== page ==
Objective: Exercise is commonly recommended for patients with osteoarthritis (OA) pain. However, whether exercise is beneficial in ameliorating ongoing pain that is persistent, resistant to nonsteroidal antiinflammatory drugs (NSAIDs), and associated with advanced OA is unknown.
Methods: Rats treated with intraarticular (IA) monosodium iodoacetate (MIA) or saline underwent treadmill exercise or remained sedentary starting 10 days postinjection. Tactile sensory thresholds and weight bearing were assessed, followed by radiography at weekly intervals. After 4 weeks of exercise, ongoing pain was assessed using conditioned place preference (CPP) to IA or rostral ventromedial medulla (RVM)-administered lidocaine. The possible role of endogenous opioids in exercise-induced pain relief was examined by systemic administration of naloxone. Knee joints were collected for micro-computed tomography (micro-CT) analysis to examine pathologic changes to subchondral bone and metaphysis of the tibia.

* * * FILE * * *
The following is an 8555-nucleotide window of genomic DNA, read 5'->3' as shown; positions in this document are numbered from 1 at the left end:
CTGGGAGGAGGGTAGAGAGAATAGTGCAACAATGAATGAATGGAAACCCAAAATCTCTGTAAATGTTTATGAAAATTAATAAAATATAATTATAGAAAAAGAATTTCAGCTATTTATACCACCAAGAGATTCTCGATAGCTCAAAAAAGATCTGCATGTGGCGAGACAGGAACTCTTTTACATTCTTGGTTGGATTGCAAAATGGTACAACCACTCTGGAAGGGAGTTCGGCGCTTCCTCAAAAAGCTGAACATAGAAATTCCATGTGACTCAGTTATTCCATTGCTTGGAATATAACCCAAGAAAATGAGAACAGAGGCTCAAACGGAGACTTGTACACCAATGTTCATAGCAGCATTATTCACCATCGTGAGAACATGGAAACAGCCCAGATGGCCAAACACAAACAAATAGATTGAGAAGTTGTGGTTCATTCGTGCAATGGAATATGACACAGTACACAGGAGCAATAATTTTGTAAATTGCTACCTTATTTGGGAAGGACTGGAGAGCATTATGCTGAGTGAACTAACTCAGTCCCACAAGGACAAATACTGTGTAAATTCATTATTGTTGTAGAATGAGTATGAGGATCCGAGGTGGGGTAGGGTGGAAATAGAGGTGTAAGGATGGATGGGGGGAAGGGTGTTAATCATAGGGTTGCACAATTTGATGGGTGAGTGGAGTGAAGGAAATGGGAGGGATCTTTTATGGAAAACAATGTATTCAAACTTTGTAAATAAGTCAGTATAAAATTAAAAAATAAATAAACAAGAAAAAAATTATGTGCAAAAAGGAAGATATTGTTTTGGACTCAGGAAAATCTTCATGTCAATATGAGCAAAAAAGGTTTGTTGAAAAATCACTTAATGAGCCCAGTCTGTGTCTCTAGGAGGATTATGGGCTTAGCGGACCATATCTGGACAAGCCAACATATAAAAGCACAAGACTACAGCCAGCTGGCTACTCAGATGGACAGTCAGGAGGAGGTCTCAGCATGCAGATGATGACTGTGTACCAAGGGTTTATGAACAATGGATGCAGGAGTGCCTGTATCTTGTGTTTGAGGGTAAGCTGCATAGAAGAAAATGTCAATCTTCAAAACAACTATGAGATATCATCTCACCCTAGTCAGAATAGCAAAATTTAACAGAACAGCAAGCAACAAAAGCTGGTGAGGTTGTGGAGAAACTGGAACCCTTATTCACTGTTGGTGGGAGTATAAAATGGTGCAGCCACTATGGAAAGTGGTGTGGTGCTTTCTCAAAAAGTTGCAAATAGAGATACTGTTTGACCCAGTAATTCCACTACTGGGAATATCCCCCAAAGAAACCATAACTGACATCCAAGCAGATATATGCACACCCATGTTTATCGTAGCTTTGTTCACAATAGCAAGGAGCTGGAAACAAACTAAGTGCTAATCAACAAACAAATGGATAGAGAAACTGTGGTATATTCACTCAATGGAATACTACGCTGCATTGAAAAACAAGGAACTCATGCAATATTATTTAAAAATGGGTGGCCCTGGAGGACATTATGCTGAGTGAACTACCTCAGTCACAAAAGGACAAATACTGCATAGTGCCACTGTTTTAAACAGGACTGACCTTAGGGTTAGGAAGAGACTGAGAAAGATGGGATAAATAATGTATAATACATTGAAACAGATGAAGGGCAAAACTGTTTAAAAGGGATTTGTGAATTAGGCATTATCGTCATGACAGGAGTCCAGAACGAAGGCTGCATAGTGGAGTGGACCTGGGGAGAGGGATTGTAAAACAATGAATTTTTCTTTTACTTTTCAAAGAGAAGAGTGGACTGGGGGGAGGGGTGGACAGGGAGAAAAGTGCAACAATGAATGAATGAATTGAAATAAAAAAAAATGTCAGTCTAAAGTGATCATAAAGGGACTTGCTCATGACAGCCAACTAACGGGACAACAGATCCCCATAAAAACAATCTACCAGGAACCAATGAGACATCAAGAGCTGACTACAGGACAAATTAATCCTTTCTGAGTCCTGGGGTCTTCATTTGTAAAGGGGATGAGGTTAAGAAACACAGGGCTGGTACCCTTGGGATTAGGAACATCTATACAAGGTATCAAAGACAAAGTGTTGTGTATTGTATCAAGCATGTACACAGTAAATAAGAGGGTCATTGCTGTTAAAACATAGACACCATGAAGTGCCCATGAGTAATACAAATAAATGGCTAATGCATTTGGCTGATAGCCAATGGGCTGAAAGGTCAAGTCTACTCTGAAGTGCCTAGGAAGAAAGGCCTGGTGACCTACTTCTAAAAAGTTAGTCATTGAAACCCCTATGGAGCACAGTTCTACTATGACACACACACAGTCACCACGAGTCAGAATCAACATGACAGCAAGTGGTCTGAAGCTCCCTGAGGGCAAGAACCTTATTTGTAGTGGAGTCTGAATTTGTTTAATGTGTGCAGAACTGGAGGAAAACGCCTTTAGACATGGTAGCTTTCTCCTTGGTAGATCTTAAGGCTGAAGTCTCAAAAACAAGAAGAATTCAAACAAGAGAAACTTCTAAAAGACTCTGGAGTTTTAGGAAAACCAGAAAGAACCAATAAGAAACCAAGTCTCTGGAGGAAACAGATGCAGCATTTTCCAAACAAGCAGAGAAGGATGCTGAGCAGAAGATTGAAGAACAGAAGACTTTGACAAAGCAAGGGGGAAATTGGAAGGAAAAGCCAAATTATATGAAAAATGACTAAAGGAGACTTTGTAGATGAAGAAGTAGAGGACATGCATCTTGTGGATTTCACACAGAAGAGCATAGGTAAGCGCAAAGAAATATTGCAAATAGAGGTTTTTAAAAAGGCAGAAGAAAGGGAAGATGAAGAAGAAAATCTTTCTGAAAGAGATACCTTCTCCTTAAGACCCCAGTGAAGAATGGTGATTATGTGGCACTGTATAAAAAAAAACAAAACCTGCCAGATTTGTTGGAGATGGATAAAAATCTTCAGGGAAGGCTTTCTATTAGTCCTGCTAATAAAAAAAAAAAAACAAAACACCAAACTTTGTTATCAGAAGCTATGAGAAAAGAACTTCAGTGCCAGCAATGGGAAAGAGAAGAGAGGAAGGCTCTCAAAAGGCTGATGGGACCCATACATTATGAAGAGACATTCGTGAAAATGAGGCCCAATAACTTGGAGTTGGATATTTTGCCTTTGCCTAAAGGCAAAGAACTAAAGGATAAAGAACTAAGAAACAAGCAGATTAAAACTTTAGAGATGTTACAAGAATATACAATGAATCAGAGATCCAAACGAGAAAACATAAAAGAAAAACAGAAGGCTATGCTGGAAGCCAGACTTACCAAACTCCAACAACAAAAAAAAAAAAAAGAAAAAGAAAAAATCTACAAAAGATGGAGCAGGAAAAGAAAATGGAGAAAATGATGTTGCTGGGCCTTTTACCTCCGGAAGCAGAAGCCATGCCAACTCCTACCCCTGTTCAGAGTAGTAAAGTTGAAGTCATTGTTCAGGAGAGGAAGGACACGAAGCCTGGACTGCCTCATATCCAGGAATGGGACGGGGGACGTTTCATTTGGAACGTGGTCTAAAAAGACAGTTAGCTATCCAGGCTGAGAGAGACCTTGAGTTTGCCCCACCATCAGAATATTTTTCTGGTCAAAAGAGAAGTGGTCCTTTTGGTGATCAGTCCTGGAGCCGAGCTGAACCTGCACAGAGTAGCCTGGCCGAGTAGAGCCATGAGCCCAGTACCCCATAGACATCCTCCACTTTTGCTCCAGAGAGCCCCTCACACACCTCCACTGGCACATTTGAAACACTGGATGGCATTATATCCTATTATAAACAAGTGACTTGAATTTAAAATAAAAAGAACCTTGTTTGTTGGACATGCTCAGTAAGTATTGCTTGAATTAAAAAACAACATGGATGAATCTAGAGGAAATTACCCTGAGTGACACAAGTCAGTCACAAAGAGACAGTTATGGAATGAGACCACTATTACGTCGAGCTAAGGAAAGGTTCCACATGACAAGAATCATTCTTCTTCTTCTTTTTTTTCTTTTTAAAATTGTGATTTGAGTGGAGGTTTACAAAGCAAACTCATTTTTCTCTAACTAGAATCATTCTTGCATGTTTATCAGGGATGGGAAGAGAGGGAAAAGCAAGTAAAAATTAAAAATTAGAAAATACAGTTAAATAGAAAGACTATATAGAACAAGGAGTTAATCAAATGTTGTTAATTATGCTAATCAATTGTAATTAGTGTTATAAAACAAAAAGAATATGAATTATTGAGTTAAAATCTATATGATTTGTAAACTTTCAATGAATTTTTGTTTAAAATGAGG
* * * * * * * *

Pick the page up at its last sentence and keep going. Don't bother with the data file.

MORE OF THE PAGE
Results: Treadmill exercise for 4 weeks reversed MIA-induced tactile hypersensitivity and weight asymmetry. Both IA and RVM lidocaine D35, administered post-MIA, induced CPP in sedentary but not exercised MIA-treated rats, indicating that exercise blocks MIA-induced ongoing pain. Naloxone reestablished weight asymmetry in MIA-treated rats undergoing exercise and induced conditioned place aversion, indicating that exercise-induced pain relief is dependent on endogenous opioids. Exercise did not alter radiographic evidence of OA. However, micro-CT analysis indicated that exercise did not block lateral subchondral bone loss or trabecular bone loss in the metaphysis, but did block MIA-induced medial bone loss.
Conclusion: These findings support the conclusion that exercise induces pain relief in advanced, NSAID-resistant OA, likely through increased endogenous opioid signaling. In addition, treadmill exercise blocked MIA-induced bone loss in this model, indicating a potential bone-stabilizing effect of exercise on the OA joint.
© 2017, American College of Rheumatology.